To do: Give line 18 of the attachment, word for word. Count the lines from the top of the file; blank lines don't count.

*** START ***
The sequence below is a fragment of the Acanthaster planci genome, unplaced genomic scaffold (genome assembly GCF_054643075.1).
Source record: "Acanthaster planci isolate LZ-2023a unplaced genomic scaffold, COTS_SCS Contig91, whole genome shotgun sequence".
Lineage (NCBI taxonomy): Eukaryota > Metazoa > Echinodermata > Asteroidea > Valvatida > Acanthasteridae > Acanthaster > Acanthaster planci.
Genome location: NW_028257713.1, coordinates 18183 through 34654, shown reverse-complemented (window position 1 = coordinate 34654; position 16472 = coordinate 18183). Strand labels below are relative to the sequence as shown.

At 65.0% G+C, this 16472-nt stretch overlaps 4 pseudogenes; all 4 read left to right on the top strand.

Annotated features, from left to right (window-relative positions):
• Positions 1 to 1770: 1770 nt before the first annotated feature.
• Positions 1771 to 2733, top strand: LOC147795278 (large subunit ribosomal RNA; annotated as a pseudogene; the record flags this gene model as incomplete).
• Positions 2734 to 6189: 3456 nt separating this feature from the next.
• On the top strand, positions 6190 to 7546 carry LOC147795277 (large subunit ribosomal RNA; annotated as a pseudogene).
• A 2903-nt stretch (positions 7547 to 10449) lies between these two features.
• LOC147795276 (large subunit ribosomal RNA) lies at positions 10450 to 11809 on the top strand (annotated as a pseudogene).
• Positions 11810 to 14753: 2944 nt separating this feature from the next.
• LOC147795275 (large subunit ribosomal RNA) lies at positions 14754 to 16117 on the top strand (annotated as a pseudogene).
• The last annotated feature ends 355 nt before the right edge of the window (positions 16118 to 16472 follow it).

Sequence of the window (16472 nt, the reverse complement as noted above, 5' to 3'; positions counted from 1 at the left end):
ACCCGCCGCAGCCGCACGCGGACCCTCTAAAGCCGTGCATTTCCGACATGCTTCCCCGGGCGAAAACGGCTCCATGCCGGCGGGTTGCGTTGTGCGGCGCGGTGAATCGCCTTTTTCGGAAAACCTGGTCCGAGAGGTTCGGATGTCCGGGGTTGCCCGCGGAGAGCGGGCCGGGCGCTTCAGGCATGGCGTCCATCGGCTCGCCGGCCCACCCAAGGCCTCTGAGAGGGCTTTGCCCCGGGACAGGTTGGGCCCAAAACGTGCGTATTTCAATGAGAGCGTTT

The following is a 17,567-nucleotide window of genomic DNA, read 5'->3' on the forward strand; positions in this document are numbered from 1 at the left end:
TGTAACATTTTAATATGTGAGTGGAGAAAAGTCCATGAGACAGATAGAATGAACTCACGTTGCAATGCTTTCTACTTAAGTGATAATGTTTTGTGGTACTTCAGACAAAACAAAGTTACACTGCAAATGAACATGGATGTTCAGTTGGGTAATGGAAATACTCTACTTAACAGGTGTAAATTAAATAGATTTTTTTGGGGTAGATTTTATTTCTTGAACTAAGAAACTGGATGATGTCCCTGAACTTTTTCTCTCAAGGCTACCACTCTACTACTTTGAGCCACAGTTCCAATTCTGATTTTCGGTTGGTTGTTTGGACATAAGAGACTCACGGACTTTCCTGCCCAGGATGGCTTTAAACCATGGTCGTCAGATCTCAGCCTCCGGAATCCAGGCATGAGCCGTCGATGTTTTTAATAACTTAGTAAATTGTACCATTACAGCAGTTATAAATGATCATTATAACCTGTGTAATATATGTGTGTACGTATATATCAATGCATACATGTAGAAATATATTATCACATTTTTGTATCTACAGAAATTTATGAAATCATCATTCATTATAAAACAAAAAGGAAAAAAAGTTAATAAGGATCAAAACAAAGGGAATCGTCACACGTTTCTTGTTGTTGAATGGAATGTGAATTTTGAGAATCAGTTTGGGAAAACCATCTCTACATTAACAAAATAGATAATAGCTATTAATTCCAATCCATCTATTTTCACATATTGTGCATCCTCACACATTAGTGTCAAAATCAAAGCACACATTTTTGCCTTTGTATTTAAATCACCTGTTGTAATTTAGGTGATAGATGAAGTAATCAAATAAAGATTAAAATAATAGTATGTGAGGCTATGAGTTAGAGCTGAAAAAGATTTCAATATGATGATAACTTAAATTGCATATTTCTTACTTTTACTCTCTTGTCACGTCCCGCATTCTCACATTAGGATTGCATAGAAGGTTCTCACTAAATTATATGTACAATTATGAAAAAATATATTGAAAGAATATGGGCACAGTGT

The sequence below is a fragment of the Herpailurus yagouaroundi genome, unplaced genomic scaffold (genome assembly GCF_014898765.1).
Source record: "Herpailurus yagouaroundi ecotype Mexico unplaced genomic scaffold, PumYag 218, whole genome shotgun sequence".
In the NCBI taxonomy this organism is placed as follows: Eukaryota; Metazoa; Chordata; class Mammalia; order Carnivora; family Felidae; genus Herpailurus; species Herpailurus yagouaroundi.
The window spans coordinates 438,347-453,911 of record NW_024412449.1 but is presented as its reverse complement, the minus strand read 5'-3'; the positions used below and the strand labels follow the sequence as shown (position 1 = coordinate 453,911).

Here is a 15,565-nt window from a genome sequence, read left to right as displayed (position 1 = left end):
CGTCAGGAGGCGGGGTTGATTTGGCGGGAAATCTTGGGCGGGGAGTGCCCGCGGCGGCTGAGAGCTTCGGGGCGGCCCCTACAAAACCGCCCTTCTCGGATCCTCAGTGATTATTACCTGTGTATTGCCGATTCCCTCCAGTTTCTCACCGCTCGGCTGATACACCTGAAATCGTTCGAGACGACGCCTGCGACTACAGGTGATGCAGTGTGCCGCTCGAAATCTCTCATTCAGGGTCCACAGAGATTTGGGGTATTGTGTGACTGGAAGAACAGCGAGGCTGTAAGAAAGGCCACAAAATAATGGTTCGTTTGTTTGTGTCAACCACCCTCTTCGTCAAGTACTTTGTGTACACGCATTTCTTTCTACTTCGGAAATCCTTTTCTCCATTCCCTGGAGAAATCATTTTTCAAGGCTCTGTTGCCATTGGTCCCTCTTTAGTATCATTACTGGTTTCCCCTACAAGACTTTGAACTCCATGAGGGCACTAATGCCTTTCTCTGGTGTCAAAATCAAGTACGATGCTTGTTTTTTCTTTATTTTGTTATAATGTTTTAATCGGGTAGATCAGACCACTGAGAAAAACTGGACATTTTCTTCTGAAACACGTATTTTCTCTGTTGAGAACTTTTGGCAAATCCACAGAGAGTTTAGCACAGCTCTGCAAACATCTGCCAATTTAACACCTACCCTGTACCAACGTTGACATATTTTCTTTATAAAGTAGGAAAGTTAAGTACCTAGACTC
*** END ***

The following is a 17,567-nucleotide window of genomic DNA, read 5'->3' on the forward strand; positions in this document are numbered from 1 at the left end: